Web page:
Schimmel has been producing high-quality pianos in Germany since 1885. After years of steady growth were upended due to the onset and aftermath of two worlds, Schimmel has again enjoyed decades of growth and prosperity. While a majority interest of Schimmel was purchased by Chinese piano maker Pearl River in 2016, the 4th generation Schimmel family are still involved as shareholders, and all Classic and Konzert models are still made by hand exclusively in Germany.
Today, Schimmel is known as one of the more innovative and forward-thinking European manufacturers due to their integration of computer-aided design and manufacturing processes, combined with traditional hand craftsmanship. Nowhere is this more apparent than in Schimmel’s Konzert series.
The Konzert series instruments have only been on the market for a few years, and were designed to establish a higher quality level than Schimmel had ever before achieved. The K132 stands as the crown jewel of their three piano Konzert upright line, designed to be as much like a grand piano as possible, and stakes its claim as one of the top upright pianos in the world.
At a commanding 52”, the K132 is an imposing instrument with a powerful tone easily mistaken for that of a mid-sized grand piano. Schimmel’s unique action design, built by Renner, combined with extended length key-sticks, makes for a lightning-fast, superbly responsive touch. And Schimmel’s triplex scaling contributes to a highly clear, yet warm tone.
All of this is to say, if you’re seeking a fine German piano, whether as a musician or simply as an admirer of fine craftsmanship, and even if you were dead set on a small or medium-sized grand piano, don’t sleep on the Konzert K132.
The K132 features Schimmel’s top action, with the design aided by Schimmel’s proprietary Computer Assisted Piano Engineering (CAPE) software. Renner builds the actions to Schimmel’s precise specifications, and the results speak for themselves – this is a highly fluid, refined action that reeks of finesse.
The keysticks have been extended to offer a greater level of control, especially at dynamic extremes. This feature has started to become a trend among more forward-thinking piano manufacturers, and its presence here is very welcome.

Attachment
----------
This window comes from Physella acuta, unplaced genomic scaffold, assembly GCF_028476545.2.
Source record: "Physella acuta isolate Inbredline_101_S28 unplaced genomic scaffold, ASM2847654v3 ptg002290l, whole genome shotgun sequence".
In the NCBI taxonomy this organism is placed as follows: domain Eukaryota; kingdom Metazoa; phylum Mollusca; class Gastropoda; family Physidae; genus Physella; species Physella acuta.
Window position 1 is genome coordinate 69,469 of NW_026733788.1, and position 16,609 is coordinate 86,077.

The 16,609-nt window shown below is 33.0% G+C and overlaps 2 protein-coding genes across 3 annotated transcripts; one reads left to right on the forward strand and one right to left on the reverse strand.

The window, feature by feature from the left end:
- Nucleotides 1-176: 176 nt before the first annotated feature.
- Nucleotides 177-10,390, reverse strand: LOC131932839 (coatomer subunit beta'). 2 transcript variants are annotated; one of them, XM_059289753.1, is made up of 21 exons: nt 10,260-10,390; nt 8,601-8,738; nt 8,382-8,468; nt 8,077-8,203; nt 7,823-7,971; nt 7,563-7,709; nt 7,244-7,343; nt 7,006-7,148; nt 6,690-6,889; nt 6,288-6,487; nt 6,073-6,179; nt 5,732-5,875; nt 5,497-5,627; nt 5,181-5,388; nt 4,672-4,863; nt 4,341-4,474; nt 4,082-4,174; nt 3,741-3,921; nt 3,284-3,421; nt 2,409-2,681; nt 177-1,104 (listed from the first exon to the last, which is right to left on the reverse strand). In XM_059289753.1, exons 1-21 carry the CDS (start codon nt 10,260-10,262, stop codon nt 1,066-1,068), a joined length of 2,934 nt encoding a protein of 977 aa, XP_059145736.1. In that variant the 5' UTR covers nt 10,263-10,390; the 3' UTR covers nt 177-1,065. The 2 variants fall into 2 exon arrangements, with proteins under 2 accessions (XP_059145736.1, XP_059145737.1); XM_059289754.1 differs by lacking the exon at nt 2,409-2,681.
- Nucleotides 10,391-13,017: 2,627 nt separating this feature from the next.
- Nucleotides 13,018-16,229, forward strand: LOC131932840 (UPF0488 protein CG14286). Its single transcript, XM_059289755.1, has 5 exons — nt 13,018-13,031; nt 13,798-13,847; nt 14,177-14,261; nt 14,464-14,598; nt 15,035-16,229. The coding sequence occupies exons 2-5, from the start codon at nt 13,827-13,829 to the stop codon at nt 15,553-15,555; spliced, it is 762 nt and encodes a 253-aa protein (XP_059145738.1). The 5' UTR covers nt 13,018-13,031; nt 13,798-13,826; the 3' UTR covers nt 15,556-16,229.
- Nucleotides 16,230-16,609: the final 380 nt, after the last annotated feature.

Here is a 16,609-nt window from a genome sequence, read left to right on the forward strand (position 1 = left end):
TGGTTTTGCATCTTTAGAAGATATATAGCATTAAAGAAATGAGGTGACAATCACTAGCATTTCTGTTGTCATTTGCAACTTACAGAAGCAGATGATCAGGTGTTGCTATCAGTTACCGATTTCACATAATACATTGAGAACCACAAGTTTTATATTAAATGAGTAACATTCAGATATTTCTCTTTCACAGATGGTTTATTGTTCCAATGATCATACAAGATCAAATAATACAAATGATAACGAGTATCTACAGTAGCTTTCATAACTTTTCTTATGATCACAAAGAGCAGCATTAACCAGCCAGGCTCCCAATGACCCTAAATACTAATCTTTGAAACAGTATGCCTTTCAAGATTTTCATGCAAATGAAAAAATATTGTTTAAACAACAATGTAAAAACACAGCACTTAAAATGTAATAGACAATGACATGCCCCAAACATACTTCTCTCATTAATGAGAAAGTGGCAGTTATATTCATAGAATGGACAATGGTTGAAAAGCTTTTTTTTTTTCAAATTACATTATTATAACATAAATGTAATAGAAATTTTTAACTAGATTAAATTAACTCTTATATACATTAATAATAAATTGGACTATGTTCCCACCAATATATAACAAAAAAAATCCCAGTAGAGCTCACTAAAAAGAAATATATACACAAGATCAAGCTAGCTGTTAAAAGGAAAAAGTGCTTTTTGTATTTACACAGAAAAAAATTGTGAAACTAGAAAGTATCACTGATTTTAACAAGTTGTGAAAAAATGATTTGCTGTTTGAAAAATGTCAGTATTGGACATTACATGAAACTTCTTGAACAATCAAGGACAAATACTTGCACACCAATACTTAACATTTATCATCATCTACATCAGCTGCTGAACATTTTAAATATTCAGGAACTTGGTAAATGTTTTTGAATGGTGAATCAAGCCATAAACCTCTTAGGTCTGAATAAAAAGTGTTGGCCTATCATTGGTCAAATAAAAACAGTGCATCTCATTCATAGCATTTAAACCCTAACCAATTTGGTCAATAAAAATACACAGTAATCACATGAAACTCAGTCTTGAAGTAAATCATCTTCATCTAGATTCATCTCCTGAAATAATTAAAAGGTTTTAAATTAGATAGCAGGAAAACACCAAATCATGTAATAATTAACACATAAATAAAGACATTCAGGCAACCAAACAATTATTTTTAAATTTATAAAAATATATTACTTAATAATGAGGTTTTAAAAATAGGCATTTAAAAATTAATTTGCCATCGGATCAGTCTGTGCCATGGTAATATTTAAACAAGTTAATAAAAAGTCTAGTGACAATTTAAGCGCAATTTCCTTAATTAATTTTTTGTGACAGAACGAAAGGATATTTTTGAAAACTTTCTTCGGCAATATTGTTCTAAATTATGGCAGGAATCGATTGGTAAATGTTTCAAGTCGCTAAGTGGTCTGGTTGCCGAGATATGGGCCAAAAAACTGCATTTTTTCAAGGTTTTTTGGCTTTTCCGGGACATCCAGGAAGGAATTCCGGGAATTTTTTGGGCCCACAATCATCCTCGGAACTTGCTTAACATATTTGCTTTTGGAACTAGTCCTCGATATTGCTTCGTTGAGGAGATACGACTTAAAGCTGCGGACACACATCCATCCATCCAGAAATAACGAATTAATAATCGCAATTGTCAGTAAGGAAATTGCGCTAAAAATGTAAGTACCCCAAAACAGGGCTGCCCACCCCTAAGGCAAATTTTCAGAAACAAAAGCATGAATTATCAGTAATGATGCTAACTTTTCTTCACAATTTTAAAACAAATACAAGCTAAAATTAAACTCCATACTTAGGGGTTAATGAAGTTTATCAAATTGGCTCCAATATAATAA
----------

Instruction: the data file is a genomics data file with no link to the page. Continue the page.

The white keytops are made from a combination of specific minerals to replicate the feel of ivory, and the black keys are genuine ebony.
Power is the first thing that comes to mind when assessing the sound of the K132 – the sound is flat-out huge when the player digs in, to the point that it fills up a room just as much as a medium-sized grand piano does. Given that Schimmel’s goal with the Konzert series was to design them to be as close to a grand piano as possible, the amount of tone this thing generates is a huge success in that regard.
The treble scale design, with features triplex scaling, is identical to the treble scaling in the Konzert series grands. The sustain is very good, and the overall tonal colour is much warmer than what Schimmel has been known for in the past.
The hammers featured in the K132 action are double felted to prevent distortion, and are built with a mahogany core.The hammers are supplied by German company Wurzen as very few piano manufacturers currently makes their own hammers. While mahogany is not as premium a material as Walnut is for hammer construction, this is still an undoubtedly high-end hammer configuration.
The K132 features a soundboard of AAA Bavarian spruce. These soundboards have been extensively aged, and are tapered for greater resonance and tonal projection. The soundboard design itself is shaped identically with those found in the Konzert grands. This is one of the biggest reasons why the K132 literally sounds like a grand piano.
The soundboard is the heart of any great piano tone, and Schimmel has certainly made it a priority to offer a soundboard of high-quality, aged wood.
The cabinet is robustly built, and there were clearly serious aesthetic considerations made as the cabinet combines the classic appearance of an upright piano, with a contemporary touch to some of the finer details.